From lean Arabians to massive draft breeds, muscle is the engine which drives all types of work. Skeletal muscle makes up an average of 45% of the weight of a horse with a normal body condition score, which is even more than bone. In addition to initiating movement, implementing fine motor control of intricate maneuvers and controlling speed, muscle stabilizes and protects the skeleton and joints.
There is no shortage of supplement ingredients with purported ergogenic benefits but only a few are actually proven. Read the full article...
Protect your Herd – Equine Guelph Announces a FREE Offering of Online Sickness Prevention Course!
Calculating Biosecurity Risks & Creating Action Plans
Equine Guelph has opened a FREE offering of their online Sickness Prevention in Horses course (normally $85 + HST) in response to the Covid-19 pandemic.
TheHosePortal.ca course is based on the Canadian standard for equine biosecurity. While many are at home for the next few weeks, this is an ideal time to learn online and develop your own action plan and backup arrangements.
Maintaining health is everyone’s responsibility. Biosecurity is a word and practice not well understood by an unsettling number of public riding facilities. How many people wipe down the chains and snaps on cross-ties with disinfectant because they understand this is one of many practices that can reduce the risk of disease spread? This is just one of the simple take-aways from Equine Guelph’s free Biosecurity Calculator online healthcare tool. Read the full article...
Demystifying Hemp and CBD in the Equine
by Joyce Harman, DVM
Hemp is all of the buzz these days, and for good reason. It's a plant with literally thousands of uses. Hemp is used for clothing, fuel, paper and everything in between. It is a weed and capable of growing in many different conditions with little additional fertilizer or other inputs. Hemp is nutritious and can have medicinal properties. This article will help clear up the confusion about the different types of hemp products available to feed horses.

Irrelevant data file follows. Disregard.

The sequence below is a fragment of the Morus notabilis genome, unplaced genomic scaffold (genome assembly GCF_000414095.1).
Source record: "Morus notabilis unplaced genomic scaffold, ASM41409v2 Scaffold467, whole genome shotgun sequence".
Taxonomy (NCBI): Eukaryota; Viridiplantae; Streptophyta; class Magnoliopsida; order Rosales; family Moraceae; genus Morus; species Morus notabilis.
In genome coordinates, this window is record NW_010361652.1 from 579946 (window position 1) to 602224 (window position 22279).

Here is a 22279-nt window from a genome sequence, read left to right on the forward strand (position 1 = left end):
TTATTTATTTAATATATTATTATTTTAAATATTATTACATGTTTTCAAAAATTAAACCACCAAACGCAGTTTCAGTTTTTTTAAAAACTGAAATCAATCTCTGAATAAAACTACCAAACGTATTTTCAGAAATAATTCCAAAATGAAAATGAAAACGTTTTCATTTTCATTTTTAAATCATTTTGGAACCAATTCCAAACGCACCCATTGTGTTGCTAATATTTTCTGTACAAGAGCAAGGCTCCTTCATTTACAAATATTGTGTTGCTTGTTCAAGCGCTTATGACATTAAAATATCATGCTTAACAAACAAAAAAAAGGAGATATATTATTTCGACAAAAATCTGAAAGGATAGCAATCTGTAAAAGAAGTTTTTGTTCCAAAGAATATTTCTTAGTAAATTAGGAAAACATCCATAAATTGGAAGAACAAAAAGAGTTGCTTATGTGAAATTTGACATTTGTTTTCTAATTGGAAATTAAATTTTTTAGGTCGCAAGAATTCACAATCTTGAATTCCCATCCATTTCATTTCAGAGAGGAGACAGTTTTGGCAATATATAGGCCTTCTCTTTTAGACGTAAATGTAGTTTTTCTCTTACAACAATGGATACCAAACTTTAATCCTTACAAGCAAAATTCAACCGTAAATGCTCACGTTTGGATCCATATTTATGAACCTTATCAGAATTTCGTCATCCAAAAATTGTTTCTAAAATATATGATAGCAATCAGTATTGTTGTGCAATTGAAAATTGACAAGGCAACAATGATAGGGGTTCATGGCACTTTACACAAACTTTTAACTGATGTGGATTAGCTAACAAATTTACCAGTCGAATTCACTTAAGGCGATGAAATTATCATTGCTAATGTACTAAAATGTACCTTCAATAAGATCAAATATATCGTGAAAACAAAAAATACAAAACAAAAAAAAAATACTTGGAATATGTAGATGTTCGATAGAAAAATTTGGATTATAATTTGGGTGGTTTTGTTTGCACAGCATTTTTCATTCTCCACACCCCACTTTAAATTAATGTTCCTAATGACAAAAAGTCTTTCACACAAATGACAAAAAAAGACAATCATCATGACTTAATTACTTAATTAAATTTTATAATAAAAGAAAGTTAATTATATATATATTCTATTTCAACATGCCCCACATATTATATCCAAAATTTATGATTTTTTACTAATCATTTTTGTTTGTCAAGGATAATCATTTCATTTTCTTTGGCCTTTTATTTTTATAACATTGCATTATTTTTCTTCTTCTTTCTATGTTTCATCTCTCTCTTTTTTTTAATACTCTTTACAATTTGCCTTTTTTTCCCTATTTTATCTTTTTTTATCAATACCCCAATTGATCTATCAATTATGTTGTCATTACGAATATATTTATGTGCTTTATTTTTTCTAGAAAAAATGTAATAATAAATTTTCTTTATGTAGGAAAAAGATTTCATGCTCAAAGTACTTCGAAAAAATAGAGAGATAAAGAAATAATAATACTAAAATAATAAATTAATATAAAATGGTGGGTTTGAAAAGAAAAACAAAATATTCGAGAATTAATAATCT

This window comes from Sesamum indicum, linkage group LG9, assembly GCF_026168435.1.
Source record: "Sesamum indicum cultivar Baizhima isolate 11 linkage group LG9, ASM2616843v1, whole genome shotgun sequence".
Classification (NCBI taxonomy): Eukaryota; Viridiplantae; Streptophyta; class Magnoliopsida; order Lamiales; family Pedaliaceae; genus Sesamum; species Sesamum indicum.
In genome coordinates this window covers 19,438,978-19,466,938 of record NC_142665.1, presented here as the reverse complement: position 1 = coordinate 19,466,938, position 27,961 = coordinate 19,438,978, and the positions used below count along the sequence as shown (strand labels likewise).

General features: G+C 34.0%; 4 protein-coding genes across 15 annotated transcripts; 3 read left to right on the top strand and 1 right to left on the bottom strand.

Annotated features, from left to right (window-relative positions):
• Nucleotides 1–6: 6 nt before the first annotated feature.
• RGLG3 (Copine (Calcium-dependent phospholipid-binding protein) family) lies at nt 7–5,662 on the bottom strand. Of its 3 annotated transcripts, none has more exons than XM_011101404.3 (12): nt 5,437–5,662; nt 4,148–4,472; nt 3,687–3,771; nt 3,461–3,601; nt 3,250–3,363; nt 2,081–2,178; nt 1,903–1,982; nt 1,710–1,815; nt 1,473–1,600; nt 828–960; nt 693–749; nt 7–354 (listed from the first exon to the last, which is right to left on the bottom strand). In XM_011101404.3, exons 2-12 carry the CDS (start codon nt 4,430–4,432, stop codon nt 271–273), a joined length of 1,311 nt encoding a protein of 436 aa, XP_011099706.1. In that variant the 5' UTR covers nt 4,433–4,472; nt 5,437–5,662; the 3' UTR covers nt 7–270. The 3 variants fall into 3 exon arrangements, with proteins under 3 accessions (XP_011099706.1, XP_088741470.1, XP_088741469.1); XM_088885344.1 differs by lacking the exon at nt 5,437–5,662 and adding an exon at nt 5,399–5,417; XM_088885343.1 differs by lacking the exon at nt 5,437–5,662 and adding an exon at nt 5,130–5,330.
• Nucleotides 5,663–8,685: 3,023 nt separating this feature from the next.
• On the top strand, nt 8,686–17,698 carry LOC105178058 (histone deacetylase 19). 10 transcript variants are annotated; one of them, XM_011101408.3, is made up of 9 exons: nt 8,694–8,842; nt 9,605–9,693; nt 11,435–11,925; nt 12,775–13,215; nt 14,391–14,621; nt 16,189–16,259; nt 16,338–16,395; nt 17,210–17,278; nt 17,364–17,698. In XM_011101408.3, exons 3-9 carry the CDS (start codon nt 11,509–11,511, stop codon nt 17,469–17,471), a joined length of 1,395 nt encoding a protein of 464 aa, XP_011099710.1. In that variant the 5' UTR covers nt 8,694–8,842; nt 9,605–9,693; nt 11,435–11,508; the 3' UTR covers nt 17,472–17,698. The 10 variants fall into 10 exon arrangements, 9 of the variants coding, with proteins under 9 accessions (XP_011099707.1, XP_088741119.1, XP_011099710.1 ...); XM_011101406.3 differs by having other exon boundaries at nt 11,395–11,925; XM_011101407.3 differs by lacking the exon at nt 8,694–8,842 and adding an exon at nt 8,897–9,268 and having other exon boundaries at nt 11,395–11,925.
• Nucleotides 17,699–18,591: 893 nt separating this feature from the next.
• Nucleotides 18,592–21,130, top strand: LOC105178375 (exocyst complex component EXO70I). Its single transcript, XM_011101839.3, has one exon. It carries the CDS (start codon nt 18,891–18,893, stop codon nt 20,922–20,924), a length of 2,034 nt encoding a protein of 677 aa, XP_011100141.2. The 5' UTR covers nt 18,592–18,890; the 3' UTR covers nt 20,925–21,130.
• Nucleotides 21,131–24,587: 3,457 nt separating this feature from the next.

First, here are a few definitions to clarify the different uses and types:
Hemp is known by the Latin plant names as Cannabis sativa or Cannabis indica. There is not a clear botanical differentiation between the two species, despite some claims otherwise. Hemp is a cannabis plant that contains very little detectable levels of THC (tetrahydrocannabinol), the ingredient that can make the animal “high.”
Marijuana is the same basic plant but does contain THC and can make the animal “high.” Using THC is not advised, and it is toxic to dogs if they get into the horse’s feed. Read the full article...
Horizon Structures Presents Series….Safety and Selection of Horse Hay Feeders
By Nikki Alvin-Smith
Saving up to 30 percent on your hay bill is an appealing reason to opt in to purchase a hay feeder. The University of Minnesota studies showcased that not only users of large square and round bale feeders could benefit from a smaller hay bill, but also horse owners that utilize small squares could get in on the significant savings.
Hay feeders can be labor saving boon, but with so many options on the market, what should the diligent horse owner look for when selecting a feeder and what safety measures should they employ to mitigate the risks of injury, choke or colic to their horses. Here are a few suggestions to help the neophyte equine hay feeder user navigate the world of feeders.
Cows and Horses
Cow feeders may be more readily available and cheaper than horse feeders, but does this make them a good option for use around equines? The answer is a resounding “No!”